The Alienware Steam Machine's wonderful dream of PC-gaming optimized for your television is undercut by the disappointing reality of a gaming PC that only supports Linux.
Hands-On: I'm optimistic about and see potential for the Steam Machine ecosystem, even if the experience I had with it right out of the box wasn't necessarily the smoothest one.
Hands-On: Well, the Alienware Steam Machine is a surprisingly competent gaming machine for not-that-much money. It’s definitely a better investment than a gaming laptop, considering the internals are mostly identical.
Hands-On: Here's the solution for people who want to play anything, even Windows-only products, on their Steam Machine. I didn't actually get a chance to test this much, so I can't speak to the quality and fidelity of streaming games from a PC to your Steam Machine or from your Steam Machine to another computer.
Hands-On: For Valve it’s a completely different approach. You want to keep playing on your PC? That’s fine. Want to move Steam to the living room? Up to you. Any one of the three pieces of Valve’s hardware isn’t necessary to enhance your Steam experience. Some prefer booting up Steam on the PC and using a mouse and keyboard. Using the Steam controller is a unique experience, but it’s not necessary for every game.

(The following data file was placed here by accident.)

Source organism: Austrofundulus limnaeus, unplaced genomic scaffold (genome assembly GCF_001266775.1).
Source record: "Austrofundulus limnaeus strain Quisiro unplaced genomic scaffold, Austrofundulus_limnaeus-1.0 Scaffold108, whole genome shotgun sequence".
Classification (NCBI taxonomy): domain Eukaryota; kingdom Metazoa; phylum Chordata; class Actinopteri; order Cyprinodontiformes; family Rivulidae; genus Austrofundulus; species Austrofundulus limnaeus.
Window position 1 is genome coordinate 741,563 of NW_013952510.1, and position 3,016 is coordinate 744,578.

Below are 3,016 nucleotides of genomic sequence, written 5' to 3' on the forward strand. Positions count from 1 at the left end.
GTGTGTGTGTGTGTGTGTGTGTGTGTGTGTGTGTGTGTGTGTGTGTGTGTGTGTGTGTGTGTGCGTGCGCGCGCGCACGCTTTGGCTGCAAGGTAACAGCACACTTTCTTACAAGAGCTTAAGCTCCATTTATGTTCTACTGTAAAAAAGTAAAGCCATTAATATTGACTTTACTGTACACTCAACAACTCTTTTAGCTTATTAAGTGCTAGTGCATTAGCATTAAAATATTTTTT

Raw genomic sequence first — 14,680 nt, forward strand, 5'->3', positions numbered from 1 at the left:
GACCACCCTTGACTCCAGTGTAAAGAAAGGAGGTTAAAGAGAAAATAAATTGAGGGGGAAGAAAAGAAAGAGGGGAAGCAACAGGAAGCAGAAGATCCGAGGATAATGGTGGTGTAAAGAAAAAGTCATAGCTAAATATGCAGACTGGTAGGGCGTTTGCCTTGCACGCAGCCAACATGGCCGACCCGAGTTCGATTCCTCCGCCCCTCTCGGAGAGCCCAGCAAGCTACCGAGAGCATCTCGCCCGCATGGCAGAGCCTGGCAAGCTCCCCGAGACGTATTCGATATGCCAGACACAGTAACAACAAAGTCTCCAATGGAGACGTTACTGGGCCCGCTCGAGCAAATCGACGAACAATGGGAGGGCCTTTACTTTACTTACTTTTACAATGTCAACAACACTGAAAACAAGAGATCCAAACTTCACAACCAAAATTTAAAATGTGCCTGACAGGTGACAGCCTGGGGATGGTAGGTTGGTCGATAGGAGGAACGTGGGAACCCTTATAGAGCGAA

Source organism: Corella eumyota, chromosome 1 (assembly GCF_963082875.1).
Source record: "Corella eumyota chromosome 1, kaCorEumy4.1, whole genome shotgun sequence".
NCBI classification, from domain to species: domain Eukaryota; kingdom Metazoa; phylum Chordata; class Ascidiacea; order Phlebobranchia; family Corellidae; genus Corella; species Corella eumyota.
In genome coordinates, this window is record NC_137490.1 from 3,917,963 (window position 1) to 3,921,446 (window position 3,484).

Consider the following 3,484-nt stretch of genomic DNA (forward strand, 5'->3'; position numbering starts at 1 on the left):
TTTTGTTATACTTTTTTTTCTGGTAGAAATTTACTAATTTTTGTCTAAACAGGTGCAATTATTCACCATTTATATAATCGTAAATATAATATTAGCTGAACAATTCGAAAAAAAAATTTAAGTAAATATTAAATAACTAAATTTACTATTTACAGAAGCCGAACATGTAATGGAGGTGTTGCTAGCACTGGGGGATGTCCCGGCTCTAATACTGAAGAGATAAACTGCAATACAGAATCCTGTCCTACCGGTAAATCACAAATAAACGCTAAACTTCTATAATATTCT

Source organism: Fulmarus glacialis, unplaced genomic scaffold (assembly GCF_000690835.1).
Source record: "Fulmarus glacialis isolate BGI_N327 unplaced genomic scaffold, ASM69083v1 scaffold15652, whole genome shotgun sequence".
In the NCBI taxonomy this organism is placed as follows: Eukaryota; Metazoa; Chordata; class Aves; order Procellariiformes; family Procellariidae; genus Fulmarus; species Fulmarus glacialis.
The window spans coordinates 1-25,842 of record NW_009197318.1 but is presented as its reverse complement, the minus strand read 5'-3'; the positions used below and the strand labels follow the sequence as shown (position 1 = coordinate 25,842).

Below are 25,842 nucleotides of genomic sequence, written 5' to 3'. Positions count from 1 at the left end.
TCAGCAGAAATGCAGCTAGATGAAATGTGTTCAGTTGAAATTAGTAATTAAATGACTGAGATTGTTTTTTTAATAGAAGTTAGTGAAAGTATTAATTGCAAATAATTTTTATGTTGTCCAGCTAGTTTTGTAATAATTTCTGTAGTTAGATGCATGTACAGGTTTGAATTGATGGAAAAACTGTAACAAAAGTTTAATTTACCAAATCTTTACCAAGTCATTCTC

Hands-On: Will it become my go-to gamepad? I’m not sure. Will it replace my mouse-and-keyboard altogether? Hell no. But that was never its intended purpose. At the very least, I’m gonna keep playing with it for the next few weeks, and I’ll have a review for you when it officially launches early next month.